How about both.
You can’t go ten minutes on financial media these days without coming across a reference to inflation. That is, consumer price inflation to be more exact – the measurement of changes in the prices of consumer goods and services that the entire world has been hoodwinked by central banks into thinking is the definition of inflation. The proper definition of inflation is the expansion of money and credit in an economy. On that definition, most major economies have been experiencing high inflation for decades.
Sigh, nevertheless, the focus for the markets at this moment is on a potential rise in consumer price inflation. The general underlying narrative from conventional analysts is that this is a good thing for markets because it is preferable to consumer price deflation. But is it?
Looking at the U.S. as an example, the chart below shows the annual percentage change in the stock market versus the annual percentage change in consumer prices. We can see that when consumer price inflation is accelerating, it has often coincided with periods of stock market declines, not advances. This was especially the case in the “stagflation” of the early-to-mid 1970s as well as from 1987 to 1988 (encompassing the famous stock market crash).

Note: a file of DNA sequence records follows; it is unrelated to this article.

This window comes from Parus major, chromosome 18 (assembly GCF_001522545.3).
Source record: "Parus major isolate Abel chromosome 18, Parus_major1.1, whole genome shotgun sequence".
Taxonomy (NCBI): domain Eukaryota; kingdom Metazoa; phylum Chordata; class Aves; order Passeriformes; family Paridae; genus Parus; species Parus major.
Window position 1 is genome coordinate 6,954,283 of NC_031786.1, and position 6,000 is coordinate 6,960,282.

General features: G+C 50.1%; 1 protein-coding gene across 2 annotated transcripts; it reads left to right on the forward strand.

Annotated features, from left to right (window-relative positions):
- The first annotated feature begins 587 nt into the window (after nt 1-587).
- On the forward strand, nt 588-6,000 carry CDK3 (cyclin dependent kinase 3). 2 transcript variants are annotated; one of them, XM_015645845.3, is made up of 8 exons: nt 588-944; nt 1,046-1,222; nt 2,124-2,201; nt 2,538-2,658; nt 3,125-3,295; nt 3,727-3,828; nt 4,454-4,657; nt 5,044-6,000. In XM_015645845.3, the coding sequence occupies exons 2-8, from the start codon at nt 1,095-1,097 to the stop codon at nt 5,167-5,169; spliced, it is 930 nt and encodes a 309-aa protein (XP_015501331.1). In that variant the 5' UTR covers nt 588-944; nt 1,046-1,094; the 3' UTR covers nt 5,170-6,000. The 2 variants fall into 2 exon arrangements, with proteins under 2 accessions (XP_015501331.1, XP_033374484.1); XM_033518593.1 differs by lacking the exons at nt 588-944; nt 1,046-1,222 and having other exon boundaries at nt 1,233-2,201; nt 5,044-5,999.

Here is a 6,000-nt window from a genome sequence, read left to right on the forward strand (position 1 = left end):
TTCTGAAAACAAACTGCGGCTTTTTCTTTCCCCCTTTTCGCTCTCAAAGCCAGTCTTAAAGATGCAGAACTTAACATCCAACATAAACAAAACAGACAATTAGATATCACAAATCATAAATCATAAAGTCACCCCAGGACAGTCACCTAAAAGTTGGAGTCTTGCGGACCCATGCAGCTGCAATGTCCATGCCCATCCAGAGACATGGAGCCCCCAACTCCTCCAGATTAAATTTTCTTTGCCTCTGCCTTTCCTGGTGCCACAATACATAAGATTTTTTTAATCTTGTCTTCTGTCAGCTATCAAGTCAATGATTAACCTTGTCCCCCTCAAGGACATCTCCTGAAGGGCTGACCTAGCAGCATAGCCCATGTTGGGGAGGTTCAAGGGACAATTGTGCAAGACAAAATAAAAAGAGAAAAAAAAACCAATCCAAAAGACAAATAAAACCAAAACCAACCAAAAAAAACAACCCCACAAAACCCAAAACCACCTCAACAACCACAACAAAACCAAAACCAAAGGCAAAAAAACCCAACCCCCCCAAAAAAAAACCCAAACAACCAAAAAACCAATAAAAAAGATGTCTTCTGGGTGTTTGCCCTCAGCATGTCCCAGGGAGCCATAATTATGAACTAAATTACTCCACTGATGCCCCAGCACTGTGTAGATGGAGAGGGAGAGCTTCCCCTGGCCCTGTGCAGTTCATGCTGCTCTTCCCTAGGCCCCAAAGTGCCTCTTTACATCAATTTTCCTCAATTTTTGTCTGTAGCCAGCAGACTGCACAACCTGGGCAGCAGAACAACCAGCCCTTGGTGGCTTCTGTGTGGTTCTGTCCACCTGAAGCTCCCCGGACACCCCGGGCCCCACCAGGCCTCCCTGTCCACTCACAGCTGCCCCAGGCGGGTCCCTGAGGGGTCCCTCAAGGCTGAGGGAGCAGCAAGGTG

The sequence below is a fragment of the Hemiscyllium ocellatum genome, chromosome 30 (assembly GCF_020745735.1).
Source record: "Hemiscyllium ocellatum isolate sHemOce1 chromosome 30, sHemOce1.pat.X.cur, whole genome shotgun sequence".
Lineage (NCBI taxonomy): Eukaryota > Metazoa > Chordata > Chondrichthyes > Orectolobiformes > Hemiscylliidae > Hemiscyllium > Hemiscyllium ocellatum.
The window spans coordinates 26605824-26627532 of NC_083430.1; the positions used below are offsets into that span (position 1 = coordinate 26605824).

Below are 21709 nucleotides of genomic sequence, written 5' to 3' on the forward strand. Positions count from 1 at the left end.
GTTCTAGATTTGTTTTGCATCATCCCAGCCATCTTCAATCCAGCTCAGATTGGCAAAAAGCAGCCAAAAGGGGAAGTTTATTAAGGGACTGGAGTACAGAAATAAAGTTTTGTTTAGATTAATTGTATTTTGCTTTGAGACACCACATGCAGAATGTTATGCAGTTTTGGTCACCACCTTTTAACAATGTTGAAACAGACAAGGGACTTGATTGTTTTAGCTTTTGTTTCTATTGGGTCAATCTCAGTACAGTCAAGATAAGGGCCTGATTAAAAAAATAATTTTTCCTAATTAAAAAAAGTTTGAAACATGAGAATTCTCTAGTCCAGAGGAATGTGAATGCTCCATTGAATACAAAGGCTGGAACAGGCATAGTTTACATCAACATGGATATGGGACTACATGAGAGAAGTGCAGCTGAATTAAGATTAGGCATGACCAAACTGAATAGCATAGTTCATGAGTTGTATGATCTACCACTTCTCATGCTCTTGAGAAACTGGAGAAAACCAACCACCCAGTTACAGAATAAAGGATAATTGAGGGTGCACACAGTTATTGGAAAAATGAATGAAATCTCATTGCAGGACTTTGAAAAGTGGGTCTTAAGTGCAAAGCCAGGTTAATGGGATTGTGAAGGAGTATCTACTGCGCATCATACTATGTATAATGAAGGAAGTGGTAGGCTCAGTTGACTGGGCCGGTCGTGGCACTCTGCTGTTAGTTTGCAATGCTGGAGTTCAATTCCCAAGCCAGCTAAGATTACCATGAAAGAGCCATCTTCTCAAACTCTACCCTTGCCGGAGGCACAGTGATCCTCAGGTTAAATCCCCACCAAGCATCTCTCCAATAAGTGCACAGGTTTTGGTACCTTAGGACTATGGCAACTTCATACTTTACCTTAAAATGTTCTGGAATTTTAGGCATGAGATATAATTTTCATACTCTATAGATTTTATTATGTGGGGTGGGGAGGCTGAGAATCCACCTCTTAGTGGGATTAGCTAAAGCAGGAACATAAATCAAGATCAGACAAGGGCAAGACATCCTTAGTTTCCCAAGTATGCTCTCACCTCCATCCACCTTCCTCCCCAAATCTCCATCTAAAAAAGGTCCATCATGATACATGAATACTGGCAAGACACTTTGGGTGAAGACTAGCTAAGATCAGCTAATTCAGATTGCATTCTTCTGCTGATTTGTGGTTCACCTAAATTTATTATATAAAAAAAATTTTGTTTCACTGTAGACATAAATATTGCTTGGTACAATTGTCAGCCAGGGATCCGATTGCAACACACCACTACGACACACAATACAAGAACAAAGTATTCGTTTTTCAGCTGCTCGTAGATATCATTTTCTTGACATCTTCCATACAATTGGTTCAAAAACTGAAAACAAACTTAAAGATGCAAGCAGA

The correlation coefficient between the two series since 1972 is actually negative, coming in at -0.13. In other words, there has been no discernible relationship between the two series but, whatever relationship does exist, means that when one is going up the other is going down. Interestingly, the correlation coefficient from 2008 and the onset of the Great Monetary Delusion (sorry, quantitative easing, or QE) comes in at a positive 0.22. Although that positive coefficient is in support of the “higher CPI is good” brigade (aka almost everyone), it is still way too low for any relationship to be said to exist from a statistical point of view.
In any case, there already HAS been high price inflation coinciding with the fastest rate of monetary inflation in history. That price inflation has been asset price inflation, with the U.S. stock market currently clipping along at a 32% annual rate!
In conclusion, therefore, we should not automatically expect higher levels of consumer price inflation to coincide with a healthy stock market (and therefore economy). In fact, historical evidence suggests that it might be worse for the markets than consumer price deflation.